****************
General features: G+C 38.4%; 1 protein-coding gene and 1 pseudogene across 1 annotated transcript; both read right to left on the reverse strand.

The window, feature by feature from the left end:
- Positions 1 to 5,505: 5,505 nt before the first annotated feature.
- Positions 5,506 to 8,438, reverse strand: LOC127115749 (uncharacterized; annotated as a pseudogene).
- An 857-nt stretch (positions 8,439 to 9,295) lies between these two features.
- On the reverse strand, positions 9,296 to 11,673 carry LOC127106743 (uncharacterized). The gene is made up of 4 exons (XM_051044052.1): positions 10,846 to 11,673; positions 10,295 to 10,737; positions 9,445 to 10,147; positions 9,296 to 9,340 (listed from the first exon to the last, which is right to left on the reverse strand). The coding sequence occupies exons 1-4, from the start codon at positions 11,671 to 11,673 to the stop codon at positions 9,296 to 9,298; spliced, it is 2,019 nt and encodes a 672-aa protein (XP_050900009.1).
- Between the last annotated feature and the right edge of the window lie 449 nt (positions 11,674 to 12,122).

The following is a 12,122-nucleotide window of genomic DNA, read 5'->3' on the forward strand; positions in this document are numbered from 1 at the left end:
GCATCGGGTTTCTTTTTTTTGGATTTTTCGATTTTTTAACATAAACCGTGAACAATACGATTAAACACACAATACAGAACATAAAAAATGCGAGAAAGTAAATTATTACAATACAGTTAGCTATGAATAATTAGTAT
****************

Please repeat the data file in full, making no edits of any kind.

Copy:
General features: G+C 38.4%; 1 protein-coding gene and 1 pseudogene across 1 annotated transcript; both read right to left on the reverse strand.

The window, feature by feature from the left end:
- Positions 1 to 5,505: 5,505 nt before the first annotated feature.
- Positions 5,506 to 8,438, reverse strand: LOC127115749 (uncharacterized; annotated as a pseudogene).
- An 857-nt stretch (positions 8,439 to 9,295) lies between these two features.
- On the reverse strand, positions 9,296 to 11,673 carry LOC127106743 (uncharacterized). The gene is made up of 4 exons (XM_051044052.1): positions 10,846 to 11,673; positions 10,295 to 10,737; positions 9,445 to 10,147; positions 9,296 to 9,340 (listed from the first exon to the last, which is right to left on the reverse strand). The coding sequence occupies exons 1-4, from the start codon at positions 11,671 to 11,673 to the stop codon at positions 9,296 to 9,298; spliced, it is 2,019 nt and encodes a 672-aa protein (XP_050900009.1).
- Between the last annotated feature and the right edge of the window lie 449 nt (positions 11,674 to 12,122).

The following is a 12,122-nucleotide window of genomic DNA, read 5'->3' on the forward strand; positions in this document are numbered from 1 at the left end:
GCATCGGGTTTCTTTTTTTTGGATTTTTCGATTTTTTAACATAAACCGTGAACAATACGATTAAACACACAATACAGAACATAAAAAATGCGAGAAAGTAAATTATTACAATACAGTTAGCTATGAATAATTAGTAT